The other evening, someone was visiting me at Soft Opening on Herald Street and on leaving asked me if I knew whether Project Native Informant was open. Around the corner from us in Bethnal Green (nowadays there are a few galleries keeping each other company on the block, thanks to the eponymous Maureen Paley), Project Native Informant recently moved from their former ex-garage space in Mayfair to a storefront, glass-fronted corner on Three Colts Lane. I tend to work late so this question was posed firmly after dark and I quipped in response that even if the gallery wasn’t open, you’d be able to see the show. With a storefront space in a tube station, I obviously have a thing for windows. Clear but strong, both physically present and absent, protective and powerful markers of territory, windows decide where inside ends and outside begins and can render galleries uncharacteristically welcoming, democratising the viewing experience.
At both exhibitions prior to his current solo show at Project Native Informant, Cologne-based German painter Kenneth Bergfeld presented paintings fixed onto the inside window of each gallery. Hiding shyly from an external viewer, these paintings both depict a figure with an averted gaze and impressive, sculptural hair. In a night time installation image of What would you pay for a rotting whale, at Max Mayer, Düsseldorf in 2015, the reflection of the glowing sign for a hotel provides the backdrop for Bergfeld’s Dutch Mistress (2013). Spatial and temporal depth both feel flattened as the dark Düsseldorf exterior interacts with the pastel daylight in the work. At his exhibition The Spire (Part 2) in 2018, the artist’s Androgynous Angel VI (2018), a painting hung on the glass window at Part One in Cologne, similarly engages with its environment. A trippy Arcadian scene floats off the figure’s clothing and into the background, as the boughs of trees in a local park surround the work in soft green.
At Project Native Informant, Bergfeld presents I, Spider, the artist’s first solo exhibition in London. While no paintings sit directly on the gallery windows, every work is visible from the street. 12 paintings, limited to just two sizes, illustrate a continuing project to revisit the same portrait. Since his first Androgynous Angel (2015), Bergfeld has been examining this figure, with their hidden eyes, full lips, slick bouffant hair (although hairstyle does vary momentarily in the newest work) and colourful backgrounds that seem to perfectly match the mood of Bergfeld’s imagined subject. Sometimes quaint, sometimes camp, sometimes sinister: these backgrounds are either loaded with decorative detail or kept in block colour, which undermines any momentary certainty that they function usefully as indexical signifiers of deeper meanings within the inner psyche of the figure. Perhaps instead, these backgrounds enable a means to a formal end, space to investigate two-dimensional spatial organisation or even painting itself.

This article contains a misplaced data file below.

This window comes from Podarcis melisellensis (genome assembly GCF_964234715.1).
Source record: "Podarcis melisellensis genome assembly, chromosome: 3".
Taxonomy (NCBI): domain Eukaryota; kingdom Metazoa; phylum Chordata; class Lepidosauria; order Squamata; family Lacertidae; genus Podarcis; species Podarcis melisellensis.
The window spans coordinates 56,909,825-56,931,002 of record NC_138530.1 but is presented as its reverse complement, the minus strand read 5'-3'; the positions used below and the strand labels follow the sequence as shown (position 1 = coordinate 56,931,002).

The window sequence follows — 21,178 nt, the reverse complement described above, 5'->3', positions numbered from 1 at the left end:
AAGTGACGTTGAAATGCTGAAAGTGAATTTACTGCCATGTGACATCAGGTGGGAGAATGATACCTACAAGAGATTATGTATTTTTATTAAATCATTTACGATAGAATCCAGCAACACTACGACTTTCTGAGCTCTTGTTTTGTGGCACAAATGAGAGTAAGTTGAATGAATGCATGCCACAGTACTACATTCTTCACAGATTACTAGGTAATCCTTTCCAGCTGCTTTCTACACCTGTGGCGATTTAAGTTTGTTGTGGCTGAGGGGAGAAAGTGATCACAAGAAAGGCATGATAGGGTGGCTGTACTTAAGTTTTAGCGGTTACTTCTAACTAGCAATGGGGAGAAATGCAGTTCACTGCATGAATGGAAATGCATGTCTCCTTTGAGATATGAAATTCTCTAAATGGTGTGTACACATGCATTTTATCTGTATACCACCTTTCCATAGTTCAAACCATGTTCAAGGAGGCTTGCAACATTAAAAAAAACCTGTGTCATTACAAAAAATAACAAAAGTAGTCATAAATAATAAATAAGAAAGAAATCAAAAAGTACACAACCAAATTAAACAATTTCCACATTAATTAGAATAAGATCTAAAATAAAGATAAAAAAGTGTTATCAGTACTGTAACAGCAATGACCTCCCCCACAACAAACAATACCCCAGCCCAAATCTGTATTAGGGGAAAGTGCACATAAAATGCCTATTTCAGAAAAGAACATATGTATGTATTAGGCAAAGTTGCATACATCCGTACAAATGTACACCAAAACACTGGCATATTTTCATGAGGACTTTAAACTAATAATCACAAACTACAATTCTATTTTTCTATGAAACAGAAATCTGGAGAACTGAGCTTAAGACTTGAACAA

Oozing retrofuturism, the figure in Bergfeld’s larger canvases ignores or retracts from the picture plane, while in the smaller busts they seem to nonchalantly lean into our personal space. Vibrant, uncomfortably unusual hues and shiny, plastic textures suspend the paintings in an animated space of non-reality. This mysterious figure, not so much confrontational as aloof, perpetuates an inner inaccessibility through a glossy exterior veneer. But why repeat this one figure? Besides painting, Bergfeld works in music and animation film, both disciplines that engage with activities of repetition. In an interview with Christina Irrgang, Bergfeld explains that “repetition creates ‘cracks’ in our everyday lives and is a form of change in itself”. Repetition constitutes a marker of change and progress, of time passing between identical actions. By repeating this single figure, Bergfeld tracks the change in himself as he moves through time. “I didn’t want to solidify my identity as a young artist, but instead sought out the immersion into Androgynous Angel and locate myself through painting views of Androgynous Angel. I felt like committing to Androgynous Angel, not as a painting, but as a person.” Extending this assertion in her essay Scrambled Aches, Jessica Gispert writes “Kenneth Bergfeld’s Androgynous Angel series depicts an array of characters portraying fragments of his subconscious… One could even say these figures represent Bergfeld himself… The artist existing inside of his paintings.” Approaching this figure from multiple perspectives, whether pictorial or psychological, seems to allow the artist to navigate and examine a more complex understanding of himself.
A few days after my conversation with the gallery visitor, I was again leaving late and wanted to see the paintings at I, Spider again. This time the gallery was closed and it was dark outside, so I could just about make out the work. Bergfeld’s angels loomed spookily in the darkness, staggering into the space before me, only separated by the windows. Not dissimilar the interaction between painted surface and glass at the shows in Düsseldorf and Cologne, at Project Native Informant, the window marks not only the break between interior and exterior, but between embodied and virtual identity, between reality and fantasy.
Kenneth Bergfeld, I, Spider was at Project Native Informant, London
- Text by Antonia Marsh